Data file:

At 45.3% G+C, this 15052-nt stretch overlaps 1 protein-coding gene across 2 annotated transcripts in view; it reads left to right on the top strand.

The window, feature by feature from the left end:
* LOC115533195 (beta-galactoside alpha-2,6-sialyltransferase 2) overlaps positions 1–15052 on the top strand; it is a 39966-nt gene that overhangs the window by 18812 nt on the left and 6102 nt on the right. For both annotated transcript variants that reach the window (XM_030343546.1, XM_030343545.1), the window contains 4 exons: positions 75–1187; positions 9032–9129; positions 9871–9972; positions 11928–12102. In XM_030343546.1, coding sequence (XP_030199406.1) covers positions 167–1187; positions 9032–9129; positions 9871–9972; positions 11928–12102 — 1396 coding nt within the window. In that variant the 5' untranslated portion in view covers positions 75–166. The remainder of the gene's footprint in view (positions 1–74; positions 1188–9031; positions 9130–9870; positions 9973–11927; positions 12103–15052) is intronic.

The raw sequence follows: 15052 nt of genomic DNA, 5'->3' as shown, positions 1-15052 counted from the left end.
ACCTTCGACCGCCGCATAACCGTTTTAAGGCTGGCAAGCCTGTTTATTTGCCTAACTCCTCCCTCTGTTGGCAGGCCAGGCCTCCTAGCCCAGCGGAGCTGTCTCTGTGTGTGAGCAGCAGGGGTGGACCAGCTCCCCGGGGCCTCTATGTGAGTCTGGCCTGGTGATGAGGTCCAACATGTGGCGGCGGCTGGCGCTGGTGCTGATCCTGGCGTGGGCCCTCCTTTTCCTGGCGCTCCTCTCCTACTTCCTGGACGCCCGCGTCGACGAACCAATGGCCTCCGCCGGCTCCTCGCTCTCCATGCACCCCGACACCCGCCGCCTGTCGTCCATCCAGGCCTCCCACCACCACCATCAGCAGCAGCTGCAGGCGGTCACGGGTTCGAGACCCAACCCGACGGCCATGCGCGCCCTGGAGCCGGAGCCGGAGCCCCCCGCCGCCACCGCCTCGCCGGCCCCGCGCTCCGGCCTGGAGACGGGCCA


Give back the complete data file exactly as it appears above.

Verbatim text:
At 45.3% G+C, this 15052-nt stretch overlaps 1 protein-coding gene across 2 annotated transcripts in view; it reads left to right on the top strand.

The window, feature by feature from the left end:
* LOC115533195 (beta-galactoside alpha-2,6-sialyltransferase 2) overlaps positions 1–15052 on the top strand; it is a 39966-nt gene that overhangs the window by 18812 nt on the left and 6102 nt on the right. For both annotated transcript variants that reach the window (XM_030343546.1, XM_030343545.1), the window contains 4 exons: positions 75–1187; positions 9032–9129; positions 9871–9972; positions 11928–12102. In XM_030343546.1, coding sequence (XP_030199406.1) covers positions 167–1187; positions 9032–9129; positions 9871–9972; positions 11928–12102 — 1396 coding nt within the window. In that variant the 5' untranslated portion in view covers positions 75–166. The remainder of the gene's footprint in view (positions 1–74; positions 1188–9031; positions 9130–9870; positions 9973–11927; positions 12103–15052) is intronic.

The raw sequence follows: 15052 nt of genomic DNA, 5'->3' as shown, positions 1-15052 counted from the left end.
ACCTTCGACCGCCGCATAACCGTTTTAAGGCTGGCAAGCCTGTTTATTTGCCTAACTCCTCCCTCTGTTGGCAGGCCAGGCCTCCTAGCCCAGCGGAGCTGTCTCTGTGTGTGAGCAGCAGGGGTGGACCAGCTCCCCGGGGCCTCTATGTGAGTCTGGCCTGGTGATGAGGTCCAACATGTGGCGGCGGCTGGCGCTGGTGCTGATCCTGGCGTGGGCCCTCCTTTTCCTGGCGCTCCTCTCCTACTTCCTGGACGCCCGCGTCGACGAACCAATGGCCTCCGCCGGCTCCTCGCTCTCCATGCACCCCGACACCCGCCGCCTGTCGTCCATCCAGGCCTCCCACCACCACCATCAGCAGCAGCTGCAGGCGGTCACGGGTTCGAGACCCAACCCGACGGCCATGCGCGCCCTGGAGCCGGAGCCGGAGCCCCCCGCCGCCACCGCCTCGCCGGCCCCGCGCTCCGGCCTGGAGACGGGCCA